Your First Trip to Paris June 6 -13, 2016

For complete information, go to my website:

6 Days 7 Nights

$2999 Single - Land Only
$2499 Double - Land Only

Thursday, July 19, 2012

Renting a car and driving in France

Most travelers really like to see all they can see while they're there, and if you're thinking about driving, you should know that their freeway system is not like ours here in California. For one, the big fast highways aren't free, they are tollroads, but I'll get to that in a minute. During my recent spring tours I rented cars twice, both from Europcar. In reflection I believe I chose Europcar as they were the only one that offered unlimited miles and seemed to be the most reasonably priced. First and foremost, research this. If you can speak French, make sure you look at the French sites. Sometimes the prices are about half as much. Seriously! There is also a company called "" but they aren't always in every city and may not be near the train station, if that's how you arrived. I used them in Tours a few years ago to explore the Loire Valley, and they were quite reliant. To pre-pay or not pre-pay? I generally try to pre-pay when I can, and oddly enough, the first rental (Rennes) let me pre-pay and the second (Lyon) did not. Regardless of paying or not, there is a deposit to be made, that didn't seem to be on either contract that I printed out. As a rule, when you're paying with your credit card, the insurance is covered, and the deposit has something to do with whether or not you purchase their insurance. So the first car I rented was an SUV type called an Opel Zaphira. Barely enough room for four ladies and their suitcases, but comfortable. I even purchased an additional $75 worth of insurance from them, and still have to leave an 800 Euro deposit against my credit/debit card. This was upsetting to me as I was afraid they would freeze the money I was using to travel, which did not happen, but I did ask if I could change and have the deposit put on another card that I wasn't planning on using. No, too late, couldn't do it. No real reason, just not possible. Second car I rented was a beautiful Mercedes something something...gorgeous sleak and black, a big car by European standards. Unfortunately, not by American standards. Mind you, we each had a suitcase and a carry-on plus our purses. We managed by putting half the back seat down, stacking a suitcase and carry-on there, two ladies got in the back with a fourth piece of luggage on their laps. The third passenger had her carryon on her lap. Again, the deposit, this time I did not purchase any insurance, and it was 1800 Euro. Figuring I could beat them at their own game, I handed over my extra credit card for the deposit. When I returned the car, I wanted to pay cash with my debit card, which they would not let me do, and said it had to be put on the credit card I used. Unless they journeyed to check out the car with me, which was on another block. I passed on that as it was too close to our train arriving, letting them charge my credit card. Should have given myself more time? Probably. My biggest sin wasn't filling up the car with gas, and then having to find a gas station. Make a note about this! There generally aren't any gas stations in the town proper. Period. Any town. Every once in a while you'll see a curb you can pull over to and pump some gas, but gas stations like we know them, are on the outskirts of towns with all the big box stores. Also, the gas is about $10/gallon, but the cars are so economical you really don't even notice that. You will also have to learn how to navigate roundabouts. Basically, before you go, plan out your route, highway numbers, and very important, the names of the larger towns on the way. Most of the time you will be headed in the 'direction of' said city. Roundabouts are fantastic. I love them. They are super easy once you get the hang of them, and if you mess up, you just go around again. Again, remember the 'name of the city direction of' and as you approach the roundabout, make note where it is on the list. That will be your exit. Ie, if it's the second name, second exit. Each exit should have the name as well, and sometimes it will be graphic with arrows and names. Also, in Brittany there are no tollroads, and I believe that is the only area of France not to have tollroads. Also, in Brittany, you'll notice the names of the towns are in French and in Breton/Gaelic. If you cross the border to Belgium in the north, the names will be in French and Flemish, so make sure you know what you're doing before you set out. I prefer my Michelin roadbook, and a GPS adjunct is nice. I find the GPS pretty much steers you towards the tollroads, but there are other main roads you can use as well, you just have to find them on the map first!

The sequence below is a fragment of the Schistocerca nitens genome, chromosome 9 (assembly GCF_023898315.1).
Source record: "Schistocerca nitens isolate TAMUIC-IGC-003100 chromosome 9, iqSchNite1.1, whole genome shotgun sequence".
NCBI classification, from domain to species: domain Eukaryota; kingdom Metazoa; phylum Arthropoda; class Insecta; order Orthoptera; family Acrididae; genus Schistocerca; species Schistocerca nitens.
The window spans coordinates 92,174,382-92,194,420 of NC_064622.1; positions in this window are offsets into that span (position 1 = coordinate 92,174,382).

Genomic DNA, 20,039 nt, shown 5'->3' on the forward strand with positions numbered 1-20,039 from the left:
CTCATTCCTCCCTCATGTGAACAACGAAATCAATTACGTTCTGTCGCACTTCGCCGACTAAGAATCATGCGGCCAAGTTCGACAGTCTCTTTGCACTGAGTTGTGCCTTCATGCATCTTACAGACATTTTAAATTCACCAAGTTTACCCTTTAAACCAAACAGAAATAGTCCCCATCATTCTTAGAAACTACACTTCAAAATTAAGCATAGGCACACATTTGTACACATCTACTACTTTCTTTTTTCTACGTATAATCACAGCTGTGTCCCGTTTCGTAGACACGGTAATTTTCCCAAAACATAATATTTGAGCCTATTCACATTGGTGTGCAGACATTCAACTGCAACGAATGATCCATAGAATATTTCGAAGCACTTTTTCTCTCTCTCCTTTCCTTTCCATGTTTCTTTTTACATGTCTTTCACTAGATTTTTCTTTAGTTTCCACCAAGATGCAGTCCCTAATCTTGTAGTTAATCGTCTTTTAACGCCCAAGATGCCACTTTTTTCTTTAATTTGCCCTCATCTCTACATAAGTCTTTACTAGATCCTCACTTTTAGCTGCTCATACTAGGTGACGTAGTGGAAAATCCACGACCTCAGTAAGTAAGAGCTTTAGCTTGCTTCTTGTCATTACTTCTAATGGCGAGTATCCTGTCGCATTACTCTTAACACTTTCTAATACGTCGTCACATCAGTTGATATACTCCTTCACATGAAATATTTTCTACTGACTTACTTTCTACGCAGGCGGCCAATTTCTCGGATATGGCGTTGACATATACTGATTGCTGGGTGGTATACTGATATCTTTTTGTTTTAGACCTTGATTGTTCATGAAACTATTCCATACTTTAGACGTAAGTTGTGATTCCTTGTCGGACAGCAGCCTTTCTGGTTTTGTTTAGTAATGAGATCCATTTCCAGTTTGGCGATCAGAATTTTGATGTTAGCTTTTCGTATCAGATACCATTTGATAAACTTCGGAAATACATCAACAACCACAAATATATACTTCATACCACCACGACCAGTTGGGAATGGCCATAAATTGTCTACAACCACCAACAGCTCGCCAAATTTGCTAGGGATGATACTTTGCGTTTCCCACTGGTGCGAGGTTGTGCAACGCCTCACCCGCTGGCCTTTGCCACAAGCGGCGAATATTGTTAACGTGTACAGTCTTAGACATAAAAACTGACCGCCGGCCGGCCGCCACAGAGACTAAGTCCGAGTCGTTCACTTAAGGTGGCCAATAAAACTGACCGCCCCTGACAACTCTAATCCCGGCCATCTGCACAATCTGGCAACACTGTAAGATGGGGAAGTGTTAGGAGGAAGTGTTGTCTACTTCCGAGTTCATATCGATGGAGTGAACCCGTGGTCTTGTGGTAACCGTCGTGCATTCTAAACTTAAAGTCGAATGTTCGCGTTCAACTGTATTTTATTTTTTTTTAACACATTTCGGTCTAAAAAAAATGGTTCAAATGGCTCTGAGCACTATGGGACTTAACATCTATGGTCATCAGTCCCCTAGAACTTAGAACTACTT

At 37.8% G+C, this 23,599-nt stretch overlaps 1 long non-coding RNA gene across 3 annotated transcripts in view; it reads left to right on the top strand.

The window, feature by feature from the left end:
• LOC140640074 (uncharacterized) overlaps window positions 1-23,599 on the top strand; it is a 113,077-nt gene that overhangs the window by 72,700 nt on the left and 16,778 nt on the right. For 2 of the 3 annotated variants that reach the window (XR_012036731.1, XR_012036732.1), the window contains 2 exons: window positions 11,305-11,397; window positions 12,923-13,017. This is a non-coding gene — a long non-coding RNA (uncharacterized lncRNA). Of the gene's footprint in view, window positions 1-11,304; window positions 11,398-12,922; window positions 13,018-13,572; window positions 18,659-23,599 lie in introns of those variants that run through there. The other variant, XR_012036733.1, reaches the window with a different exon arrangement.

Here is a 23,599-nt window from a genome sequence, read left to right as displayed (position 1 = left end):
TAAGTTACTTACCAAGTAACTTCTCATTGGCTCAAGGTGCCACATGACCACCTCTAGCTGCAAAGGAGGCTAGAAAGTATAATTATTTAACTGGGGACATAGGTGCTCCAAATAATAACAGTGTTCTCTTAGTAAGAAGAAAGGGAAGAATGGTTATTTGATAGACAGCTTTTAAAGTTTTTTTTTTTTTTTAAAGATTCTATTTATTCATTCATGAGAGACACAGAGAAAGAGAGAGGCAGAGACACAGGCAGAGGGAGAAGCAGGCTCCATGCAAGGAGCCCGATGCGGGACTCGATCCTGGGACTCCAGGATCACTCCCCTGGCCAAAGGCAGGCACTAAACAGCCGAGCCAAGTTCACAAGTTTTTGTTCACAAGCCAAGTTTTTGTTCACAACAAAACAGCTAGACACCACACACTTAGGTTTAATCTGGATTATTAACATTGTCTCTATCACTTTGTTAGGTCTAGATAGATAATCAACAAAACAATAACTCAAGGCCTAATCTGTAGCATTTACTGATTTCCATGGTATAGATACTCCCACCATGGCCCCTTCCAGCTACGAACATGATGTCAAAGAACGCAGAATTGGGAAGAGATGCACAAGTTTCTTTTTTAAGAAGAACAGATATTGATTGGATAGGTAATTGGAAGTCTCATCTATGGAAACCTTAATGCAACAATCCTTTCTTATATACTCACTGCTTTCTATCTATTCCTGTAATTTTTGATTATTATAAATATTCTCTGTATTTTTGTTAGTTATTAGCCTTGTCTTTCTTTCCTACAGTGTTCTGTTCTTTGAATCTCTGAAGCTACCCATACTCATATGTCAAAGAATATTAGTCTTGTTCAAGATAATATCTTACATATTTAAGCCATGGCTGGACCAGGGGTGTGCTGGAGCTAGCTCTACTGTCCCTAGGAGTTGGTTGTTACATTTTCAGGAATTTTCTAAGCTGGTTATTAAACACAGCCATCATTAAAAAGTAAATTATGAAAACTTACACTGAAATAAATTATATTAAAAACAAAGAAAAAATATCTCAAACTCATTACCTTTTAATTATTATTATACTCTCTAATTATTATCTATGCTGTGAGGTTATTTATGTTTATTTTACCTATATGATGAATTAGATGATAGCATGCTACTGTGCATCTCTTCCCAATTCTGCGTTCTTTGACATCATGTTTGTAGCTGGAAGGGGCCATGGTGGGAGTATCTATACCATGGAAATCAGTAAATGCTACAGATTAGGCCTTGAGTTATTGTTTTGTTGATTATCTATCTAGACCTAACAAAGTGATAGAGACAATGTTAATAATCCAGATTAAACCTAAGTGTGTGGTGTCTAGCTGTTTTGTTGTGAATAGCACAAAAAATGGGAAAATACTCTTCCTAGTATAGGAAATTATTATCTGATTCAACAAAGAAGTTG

No comments:

Post a Comment